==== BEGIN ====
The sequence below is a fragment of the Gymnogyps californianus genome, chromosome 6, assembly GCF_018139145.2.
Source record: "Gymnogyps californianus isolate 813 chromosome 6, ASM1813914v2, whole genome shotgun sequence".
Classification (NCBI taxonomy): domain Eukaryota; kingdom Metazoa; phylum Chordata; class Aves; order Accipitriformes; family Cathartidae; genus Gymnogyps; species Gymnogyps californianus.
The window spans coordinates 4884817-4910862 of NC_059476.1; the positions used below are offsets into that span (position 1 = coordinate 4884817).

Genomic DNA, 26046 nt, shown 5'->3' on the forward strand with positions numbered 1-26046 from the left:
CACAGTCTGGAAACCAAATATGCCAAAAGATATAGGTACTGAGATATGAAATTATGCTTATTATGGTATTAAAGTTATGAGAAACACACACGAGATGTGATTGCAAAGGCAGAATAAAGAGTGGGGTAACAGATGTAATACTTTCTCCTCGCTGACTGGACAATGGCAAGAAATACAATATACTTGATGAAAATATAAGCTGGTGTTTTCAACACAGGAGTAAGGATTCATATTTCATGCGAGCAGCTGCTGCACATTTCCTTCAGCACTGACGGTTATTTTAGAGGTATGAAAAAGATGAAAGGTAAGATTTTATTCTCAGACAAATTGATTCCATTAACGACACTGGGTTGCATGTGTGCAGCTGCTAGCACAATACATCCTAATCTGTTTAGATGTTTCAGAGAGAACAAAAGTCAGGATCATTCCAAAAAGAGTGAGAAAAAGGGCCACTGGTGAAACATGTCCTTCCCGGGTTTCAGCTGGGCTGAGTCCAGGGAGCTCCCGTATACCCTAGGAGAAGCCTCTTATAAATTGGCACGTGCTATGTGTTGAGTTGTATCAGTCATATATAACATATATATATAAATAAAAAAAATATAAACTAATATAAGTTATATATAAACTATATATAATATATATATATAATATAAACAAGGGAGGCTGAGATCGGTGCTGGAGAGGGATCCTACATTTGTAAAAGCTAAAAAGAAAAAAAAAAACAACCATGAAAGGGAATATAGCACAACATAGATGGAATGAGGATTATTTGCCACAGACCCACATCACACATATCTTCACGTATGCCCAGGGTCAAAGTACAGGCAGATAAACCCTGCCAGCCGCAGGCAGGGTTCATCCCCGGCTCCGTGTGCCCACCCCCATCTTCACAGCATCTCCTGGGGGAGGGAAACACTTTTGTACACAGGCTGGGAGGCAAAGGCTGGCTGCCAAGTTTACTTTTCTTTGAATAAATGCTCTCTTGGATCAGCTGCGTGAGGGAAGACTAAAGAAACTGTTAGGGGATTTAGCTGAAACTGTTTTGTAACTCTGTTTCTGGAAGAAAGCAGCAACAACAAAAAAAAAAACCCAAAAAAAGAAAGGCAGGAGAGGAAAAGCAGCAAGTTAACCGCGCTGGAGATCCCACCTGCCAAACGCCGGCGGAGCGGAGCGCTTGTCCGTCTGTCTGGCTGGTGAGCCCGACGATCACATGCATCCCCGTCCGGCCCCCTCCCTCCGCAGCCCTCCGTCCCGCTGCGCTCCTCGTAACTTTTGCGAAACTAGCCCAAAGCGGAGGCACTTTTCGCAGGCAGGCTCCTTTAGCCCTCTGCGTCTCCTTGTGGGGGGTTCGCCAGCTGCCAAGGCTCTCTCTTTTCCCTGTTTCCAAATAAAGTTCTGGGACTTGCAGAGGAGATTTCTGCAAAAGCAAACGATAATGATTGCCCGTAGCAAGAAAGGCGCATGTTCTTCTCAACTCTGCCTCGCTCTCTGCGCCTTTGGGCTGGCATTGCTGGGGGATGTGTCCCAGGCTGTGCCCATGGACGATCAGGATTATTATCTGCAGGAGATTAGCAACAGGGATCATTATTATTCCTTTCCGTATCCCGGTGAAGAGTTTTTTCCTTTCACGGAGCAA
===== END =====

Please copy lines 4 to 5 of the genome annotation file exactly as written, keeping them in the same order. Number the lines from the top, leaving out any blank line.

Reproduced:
The window spans coordinates 4884817-4910862 of NC_059476.1; the positions used below are offsets into that span (position 1 = coordinate 4884817).

Genomic DNA, 26046 nt, shown 5'->3' on the forward strand with positions numbered 1-26046 from the left: